Since the operation began early Thursday, 19 Palestinians and one Israeli soldier have been killed. Dozens of Palestinians were injured, doctors and witnesses said. The Israeli move drew stiff criticism from Palestinians and some Israelis.
The Israeli military said that the camps are headquarters for "terrorist members who have carried out attacks causing the murders of tens of innocent civilians."
In response, Palestinian leader Yasser Arafat called the operation, "a new massacre against the Palestinian people."
He urged the world on Friday to force Israel to halt the raids.
"I call upon the whole world to act quickly before a state of chaos engulfs the whole Middle East region," Arafat told reporters at his headquarters in the West Bank city of Ramallah.
Palestinian officials are accusing Israel of launching the operation to undermine a land-for-peace proposal floated by Saudi Crown Prince Abdullah that has won U.S. support and gained international momentum, CBS News Correspondent David Hawkins reports.
"We believe this is an intention to widen the war against the Palestinian people and these actions will bring retaliation," said Palestinian Information Minister Yasir Abd Rabbo. "And that's why (Israeli Prime Minister Ariel) Sharon is responsible for the vicious circle of violence we are living."
"There's no cycle of violence really here," countered Israeli government spokesman Raanan Gissin. "There's unmitigated violence by these unruly groups. If the Palestinian Authority would have done and fulfilled its obligations we would not have needed to go into the camp."
In other violence, a seven-year-old Palestinian boy was killed when Israeli soldiers opened fire on a village in the northern part of the Gaza Strip, residents and doctors said. The Israeli military was checking the report.
Israeli forces entered the refugee camp in Jenin around 4 a.m. Friday, witnesses said, after a full day of fighting in the Balata camp next to Nablus.
Shami Shami, a leader of Arafat's Fatah movement in the Jenin camp, said Israeli tanks surrounded the Jenin camp, and troops were confronting about 300 gunmen. Two Palestinian teen-agers, one a gunman and the other a Hamas backer, were killed and 30 injured in fighting Friday morning in the Jenin camp, residents and doctors said. Witnesses said Israeli soldiers were going from house to house making arrests.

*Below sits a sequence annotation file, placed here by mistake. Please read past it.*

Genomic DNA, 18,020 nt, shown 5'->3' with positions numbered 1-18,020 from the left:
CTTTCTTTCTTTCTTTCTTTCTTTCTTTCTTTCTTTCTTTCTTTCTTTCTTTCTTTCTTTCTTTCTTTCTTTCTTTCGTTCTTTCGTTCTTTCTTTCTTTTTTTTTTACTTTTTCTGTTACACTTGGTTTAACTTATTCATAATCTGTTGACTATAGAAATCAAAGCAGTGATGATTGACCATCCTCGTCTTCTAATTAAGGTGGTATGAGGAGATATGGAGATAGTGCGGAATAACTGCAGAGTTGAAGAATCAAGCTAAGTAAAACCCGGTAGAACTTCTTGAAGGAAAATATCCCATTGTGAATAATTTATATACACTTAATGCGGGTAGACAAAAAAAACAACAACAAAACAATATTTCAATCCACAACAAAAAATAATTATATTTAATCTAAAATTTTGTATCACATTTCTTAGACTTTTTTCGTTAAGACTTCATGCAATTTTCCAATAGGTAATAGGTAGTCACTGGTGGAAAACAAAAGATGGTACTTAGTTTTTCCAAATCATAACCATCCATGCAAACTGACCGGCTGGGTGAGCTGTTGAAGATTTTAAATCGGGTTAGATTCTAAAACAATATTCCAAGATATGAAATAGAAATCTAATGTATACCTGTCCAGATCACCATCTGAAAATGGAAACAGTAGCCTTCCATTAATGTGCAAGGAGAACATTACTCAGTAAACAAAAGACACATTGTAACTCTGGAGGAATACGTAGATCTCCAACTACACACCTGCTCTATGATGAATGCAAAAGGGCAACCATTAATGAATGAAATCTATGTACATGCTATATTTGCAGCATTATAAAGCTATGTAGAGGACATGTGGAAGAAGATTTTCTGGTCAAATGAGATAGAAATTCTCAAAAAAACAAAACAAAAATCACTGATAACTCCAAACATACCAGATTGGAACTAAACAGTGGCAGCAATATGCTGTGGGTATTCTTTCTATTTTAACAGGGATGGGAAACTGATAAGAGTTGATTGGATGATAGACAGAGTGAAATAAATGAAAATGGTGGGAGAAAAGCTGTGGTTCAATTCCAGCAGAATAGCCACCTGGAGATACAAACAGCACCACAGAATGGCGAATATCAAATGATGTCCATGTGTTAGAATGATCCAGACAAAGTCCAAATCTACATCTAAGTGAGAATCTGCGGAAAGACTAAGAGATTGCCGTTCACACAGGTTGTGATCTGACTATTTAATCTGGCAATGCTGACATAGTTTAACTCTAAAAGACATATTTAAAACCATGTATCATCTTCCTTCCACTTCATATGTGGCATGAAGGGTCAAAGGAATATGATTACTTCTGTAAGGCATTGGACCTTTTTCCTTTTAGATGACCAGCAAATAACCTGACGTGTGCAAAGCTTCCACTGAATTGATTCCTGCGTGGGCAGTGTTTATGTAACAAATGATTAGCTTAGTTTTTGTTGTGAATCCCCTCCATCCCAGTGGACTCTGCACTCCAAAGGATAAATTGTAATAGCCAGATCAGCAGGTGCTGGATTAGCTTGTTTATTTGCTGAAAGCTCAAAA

"We saw a helicopter shooting at a house," Shami told The Associated Press by telephone. "The gunmen are shooting at the tanks and others are throwing homemade grenades," he said. "Others are planting bombs in the streets."
Many suicide bombers from the militant Hamas and Islamic Jihad have left for attacks in Israel from the camp next to Jenin, at the northern edge of the West Bank. The Balata camp is a stronghold of militias linked to Fatah.
Israeli military sources, speaking on condition of anonymity, said Balata was targeted because militia leaders in the camp were responsible for four recent attacks, including a suicide bombing by a woman Wednesday at an Israeli army checkpoint.
In the Balata camp, residents said the search operation was continuing. To stay out of alleyways controlled by snipers and militants with explosives, the soldiers went from house to house by knocking down walls between the flimsy shelters, residents said.
Ten houses were destroyed, residents said. Suleiman Abu-Asab, 52, said 12 soldiers broke down a door and entered two building where seven families, including 30 children, live.
"They spent all night there," he said. "When we returned in the morning after they left, we found the house badly damaged totally, much of the furniture burned and even their empty food boxes still inside."
Palestinian security officials said most of the gunmen had left the camp, and the Israeli soldiers were not making arrests. Instead, they said, it appeared that the soldiers were looking for weapons and explosives.
Residents said troops destroyed the house of Nasser Awais, commander of the Al Aqsa Brigades militia in the camp, the Fatah-linked group that has claimed responsibility for many recent attacks.
Israeli officials said their soldiers entered the two camps to go after the control stations of terrorists who have been plaguing Israelis throughout the conflict with bombing and gunfire attacks.
In Washington, U.S. State Department spokesman Richard Boucher said Israel has the right to defend itself, but he expressed concern over the incursions. "We have been in touch with the Israeli government to urge that utmost restraint be exercised in order to avoid harm to the civilian population," he said.
Israeli military commentator Alex Fishman heaped criticism on the entry into the camps, a measure the Israelis had avoided up to now because of concern over Israeli casualties.
"This is not a calculated risk, it's a dangerous gamble," Fishman wrote in the Yediot Ahronot daily. "One must be either stoned or a gambler to send the army in at this time and place," he wrote, adding that it meant that Israel had given up on an agreement to stop the violence.
The 27 refugee camps in the West Bank and the Gaza Strip house Palestinians displaced in Mideast wars dating to Israel's founding in 1948. Though officially designated as refugee camps, most are made up of concrete-block houses and apartment buildings that have gone up over a period of decades, considered temporary shelter for the refugees and three generations of descendants.